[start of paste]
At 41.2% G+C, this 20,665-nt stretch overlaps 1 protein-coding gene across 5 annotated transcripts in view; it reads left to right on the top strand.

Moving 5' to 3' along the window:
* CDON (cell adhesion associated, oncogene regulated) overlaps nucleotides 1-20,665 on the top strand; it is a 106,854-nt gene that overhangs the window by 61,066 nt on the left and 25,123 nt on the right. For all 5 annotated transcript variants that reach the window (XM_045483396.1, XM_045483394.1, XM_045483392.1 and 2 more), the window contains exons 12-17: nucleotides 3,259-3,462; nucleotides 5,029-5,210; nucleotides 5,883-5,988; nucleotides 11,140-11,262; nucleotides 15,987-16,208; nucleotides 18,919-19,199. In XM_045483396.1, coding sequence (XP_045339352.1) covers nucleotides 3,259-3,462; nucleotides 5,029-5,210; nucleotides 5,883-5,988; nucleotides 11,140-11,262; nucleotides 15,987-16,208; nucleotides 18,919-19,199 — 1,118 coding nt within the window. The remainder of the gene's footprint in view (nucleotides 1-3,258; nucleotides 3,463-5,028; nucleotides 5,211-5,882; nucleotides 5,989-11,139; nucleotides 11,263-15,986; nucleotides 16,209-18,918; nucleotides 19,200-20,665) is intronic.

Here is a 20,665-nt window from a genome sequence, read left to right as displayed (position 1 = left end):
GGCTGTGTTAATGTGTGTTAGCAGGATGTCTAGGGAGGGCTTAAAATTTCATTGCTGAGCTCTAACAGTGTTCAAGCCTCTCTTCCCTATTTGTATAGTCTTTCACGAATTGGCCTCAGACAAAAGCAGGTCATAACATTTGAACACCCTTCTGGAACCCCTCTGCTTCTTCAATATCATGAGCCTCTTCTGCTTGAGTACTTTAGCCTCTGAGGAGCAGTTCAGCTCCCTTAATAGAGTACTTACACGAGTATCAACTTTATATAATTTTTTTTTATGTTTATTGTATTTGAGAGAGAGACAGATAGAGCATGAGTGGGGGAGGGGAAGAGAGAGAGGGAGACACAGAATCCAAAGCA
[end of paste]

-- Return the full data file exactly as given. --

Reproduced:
At 41.2% G+C, this 20,665-nt stretch overlaps 1 protein-coding gene across 5 annotated transcripts in view; it reads left to right on the top strand.

Moving 5' to 3' along the window:
* CDON (cell adhesion associated, oncogene regulated) overlaps nucleotides 1-20,665 on the top strand; it is a 106,854-nt gene that overhangs the window by 61,066 nt on the left and 25,123 nt on the right. For all 5 annotated transcript variants that reach the window (XM_045483396.1, XM_045483394.1, XM_045483392.1 and 2 more), the window contains exons 12-17: nucleotides 3,259-3,462; nucleotides 5,029-5,210; nucleotides 5,883-5,988; nucleotides 11,140-11,262; nucleotides 15,987-16,208; nucleotides 18,919-19,199. In XM_045483396.1, coding sequence (XP_045339352.1) covers nucleotides 3,259-3,462; nucleotides 5,029-5,210; nucleotides 5,883-5,988; nucleotides 11,140-11,262; nucleotides 15,987-16,208; nucleotides 18,919-19,199 — 1,118 coding nt within the window. The remainder of the gene's footprint in view (nucleotides 1-3,258; nucleotides 3,463-5,028; nucleotides 5,211-5,882; nucleotides 5,989-11,139; nucleotides 11,263-15,986; nucleotides 16,209-18,918; nucleotides 19,200-20,665) is intronic.

Here is a 20,665-nt window from a genome sequence, read left to right as displayed (position 1 = left end):
GGCTGTGTTAATGTGTGTTAGCAGGATGTCTAGGGAGGGCTTAAAATTTCATTGCTGAGCTCTAACAGTGTTCAAGCCTCTCTTCCCTATTTGTATAGTCTTTCACGAATTGGCCTCAGACAAAAGCAGGTCATAACATTTGAACACCCTTCTGGAACCCCTCTGCTTCTTCAATATCATGAGCCTCTTCTGCTTGAGTACTTTAGCCTCTGAGGAGCAGTTCAGCTCCCTTAATAGAGTACTTACACGAGTATCAACTTTATATAATTTTTTTTTATGTTTATTGTATTTGAGAGAGAGACAGATAGAGCATGAGTGGGGGAGGGGAAGAGAGAGAGGGAGACACAGAATCCAAAGCA